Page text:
Graphic Credit: Jia Li, an assistant professor of physics at Brown.

For two decades, physicists have tried to directly manipulate the spin of electrons in 2D materials like graphene. Doing so could spark key advances in the burgeoning world of 2D electronics, a field where super-fast, small and flexible electronic devices carry out computations based on quantum mechanics.

Standing in the way is that the typical way in which scientists measure the spin of electrons — an essential behavior that gives everything in the physical universe its structure — usually doesn’t work in 2D materials. This makes it incredibly difficult to fully understand the materials and propel forward technological advances based on them. But a team of scientists led by Brown University researchers believe they now have a way around this longstanding challenge. They describe their solution in a new study published in Nature Physics.

In the study, the team — which also include scientists from the Center for Integrated Nanotechnologies at Sandia National Laboratories, and the University of Innsbruck — describe what they believe to be the first measurement showing direct interaction between electrons spinning in a 2D material and photons coming from microwave radiation. Called a coupling, the absorption of microwave photons by electrons establishes a novel experimental technique for directly studying the properties of how electrons spin in these 2D quantum materials — one that could serve as a foundation for developing computational and communicational technologies based on those materials, according to the researchers.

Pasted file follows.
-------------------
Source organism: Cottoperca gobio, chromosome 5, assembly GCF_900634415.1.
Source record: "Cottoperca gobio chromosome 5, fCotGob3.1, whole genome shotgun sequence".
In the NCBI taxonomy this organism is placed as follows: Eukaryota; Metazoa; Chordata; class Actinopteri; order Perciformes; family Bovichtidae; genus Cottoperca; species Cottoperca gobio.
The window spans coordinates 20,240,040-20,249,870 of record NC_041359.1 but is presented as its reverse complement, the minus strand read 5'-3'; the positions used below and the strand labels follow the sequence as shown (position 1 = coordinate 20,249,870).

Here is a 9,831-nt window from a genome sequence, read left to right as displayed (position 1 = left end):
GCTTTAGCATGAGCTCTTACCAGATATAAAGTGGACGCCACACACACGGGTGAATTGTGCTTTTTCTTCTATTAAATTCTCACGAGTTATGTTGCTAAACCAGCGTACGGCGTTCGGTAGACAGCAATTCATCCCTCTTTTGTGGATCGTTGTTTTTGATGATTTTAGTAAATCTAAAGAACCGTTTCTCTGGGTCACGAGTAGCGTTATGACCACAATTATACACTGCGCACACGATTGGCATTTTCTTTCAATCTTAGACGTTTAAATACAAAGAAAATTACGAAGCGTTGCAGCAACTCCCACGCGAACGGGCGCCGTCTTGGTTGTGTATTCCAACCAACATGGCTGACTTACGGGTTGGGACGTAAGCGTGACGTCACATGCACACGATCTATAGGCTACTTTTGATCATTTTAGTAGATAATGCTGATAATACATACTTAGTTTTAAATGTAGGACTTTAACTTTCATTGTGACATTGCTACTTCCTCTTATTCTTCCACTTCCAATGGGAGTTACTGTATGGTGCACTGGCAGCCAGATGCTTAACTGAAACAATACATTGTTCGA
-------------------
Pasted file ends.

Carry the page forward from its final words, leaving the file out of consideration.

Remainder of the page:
Wednesday, May 10, 2023

Jellybeans – a sweet solution for overcrowded circuitry in quantum computer chips

Engineers show that a jellybean-shaped quantum dot creates more breathing space in a microchip packed with qubits.

The silicon microchips of future quantum computers will be packed with millions, if not billions of qubits – the basic units of quantum information – to solve the greatest problems facing humanity. And with millions of qubits needing millions of wires in the microchip circuitry, it was always going to get cramped in there.

But now engineers at UNSW Sydney have made an important step towards solving a long-standing problem about giving their qubits more breathing space -- and it all revolves around jellybeans.